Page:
“I don’t know of another person in this world who brings out the best in me like he does,” said Phelps, who has 18 golds and 22 medals overall. “Neither one of us likes to lose.”

Phelps and Lochte actually had their first encounter on the way to the deck. Lochte, walking out right behind Phelps, stepped on the back of his sneaker.

“I gave him a flat tire by accident,” Lochte said. “He’s like, ‘What are you doing, trying to mess me up?’ I was like, ‘No, no, no.'”

All was forgiven when it was over, Phelps and Lochte holding up their arms together on the deck while the sellout crowd roared.

It was the end for another defending Olympic champion.

Tyler Clary finished third in the 200 backstroke and called it a career, having missed out on a chance to defend the gold he won in London. He finished behind California Aquatics teammates Ryan Murphy and Jacob Pebley, who earned the two spots for Rio.

Murphy grabbed the lead on the second lap and pulled away to win easily in 1:53.95, completing a sweep of the backstroke events.

Pebley held on for the second spot, touching in 1:54.77 to earn his first trip to the Olympics.

Clary was next at 1:55.33. He clung to a lane rope while Murphy and Pebley celebrated, before swimming over to congratulate them both.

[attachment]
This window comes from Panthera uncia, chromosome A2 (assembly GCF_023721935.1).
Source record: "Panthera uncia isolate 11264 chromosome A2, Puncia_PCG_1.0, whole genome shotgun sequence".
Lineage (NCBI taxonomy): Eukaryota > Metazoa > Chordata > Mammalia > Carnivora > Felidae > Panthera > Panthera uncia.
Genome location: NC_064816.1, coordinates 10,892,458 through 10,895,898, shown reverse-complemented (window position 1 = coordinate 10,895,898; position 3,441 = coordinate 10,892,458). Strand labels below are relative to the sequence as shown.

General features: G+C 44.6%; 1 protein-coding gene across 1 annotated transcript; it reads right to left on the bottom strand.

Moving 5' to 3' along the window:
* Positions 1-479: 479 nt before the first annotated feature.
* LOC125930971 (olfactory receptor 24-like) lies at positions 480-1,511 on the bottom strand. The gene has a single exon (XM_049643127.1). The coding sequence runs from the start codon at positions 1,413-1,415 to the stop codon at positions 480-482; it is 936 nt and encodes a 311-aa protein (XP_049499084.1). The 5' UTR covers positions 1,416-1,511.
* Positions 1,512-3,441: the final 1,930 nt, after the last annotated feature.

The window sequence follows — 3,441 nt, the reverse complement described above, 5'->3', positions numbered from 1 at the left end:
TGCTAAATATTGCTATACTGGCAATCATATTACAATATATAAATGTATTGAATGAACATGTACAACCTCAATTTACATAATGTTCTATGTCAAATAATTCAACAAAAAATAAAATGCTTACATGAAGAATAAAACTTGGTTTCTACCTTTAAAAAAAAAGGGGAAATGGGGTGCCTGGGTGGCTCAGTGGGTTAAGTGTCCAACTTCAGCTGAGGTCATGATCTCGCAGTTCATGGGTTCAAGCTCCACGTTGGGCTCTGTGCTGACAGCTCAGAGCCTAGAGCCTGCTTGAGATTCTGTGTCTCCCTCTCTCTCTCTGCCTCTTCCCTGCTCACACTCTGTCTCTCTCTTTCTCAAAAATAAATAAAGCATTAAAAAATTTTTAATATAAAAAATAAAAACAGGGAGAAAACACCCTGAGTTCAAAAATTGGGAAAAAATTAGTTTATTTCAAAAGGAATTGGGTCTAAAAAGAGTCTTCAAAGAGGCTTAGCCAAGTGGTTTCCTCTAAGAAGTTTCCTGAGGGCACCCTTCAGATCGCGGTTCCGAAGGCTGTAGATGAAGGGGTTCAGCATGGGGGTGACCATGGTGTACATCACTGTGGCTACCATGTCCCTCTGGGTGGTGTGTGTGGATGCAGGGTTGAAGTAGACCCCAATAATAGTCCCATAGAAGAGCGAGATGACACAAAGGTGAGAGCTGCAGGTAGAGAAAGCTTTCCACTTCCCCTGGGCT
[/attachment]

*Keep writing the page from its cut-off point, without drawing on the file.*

“That’s it,” Clary said. “I couldn’t be happier to be sending Team USA off with two backstrokers that I have a lot of respect for, and I know they are going to represent Team USA well in Rio.”

There was another sweep in the women’s breaststroke, where Lilly King added a 200 victory to her earlier triumph in the 100. The 19-year-old from Indiana won in 2:24.08, while Molly Hannis claimed the second Rio spot at 2:24.39, giving the U.S. team yet another Olympic rookie.

Then again, it wasn’t totally a night for the upstarts.

Anthony Ervin and Nathan Adrian were the top two qualifiers in the semifinals of the 50 freestyle. The 35-year-old Ervin led the way in 21.55, while Adrian was second quickest in 21.60. Both men are already on the team, with Ervin still seeking an individual event to go with his relay duty and Adrian set to defend his 100 free title from the London Games.

Don’t forget Cullen Jones, a silver medalist in this event four years ago. The 32-year-old was third quickest in 21.93.

Katie Ledecky’s bid to add another relay to her Rio program took a big blow when she finished seventh in the 100 freestyle. Abbey Weitzeil (53.28) and Simone Manuel (53.52), a pair of 19-year-olds heading to their first Olympics, earned the individual spots. Olympic veterans Amanda Weir, Lia Neal, Allison Schmitt and Dana Vollmer took the next four spots to put themselves at the head of the 4×100 free relay pool.

Ledecky will likely have to settle for three individual events and one relay at these games. Her sprinting still needs a bit of work.

“I would’ve loved to have gone faster, but I’ll take it,” she said.

Phelps has locked up two individual events for Rio, having already qualified in the 200 butterfly. He returned about 30 minutes after his victory over Lochte to post the sixth-fastest time in the semifinals of the 100 fly.

That was good enough to send Phelps to the final Saturday night — his final event of the trials.

Then it’s on to Rio, where one more race with Lochte awaits.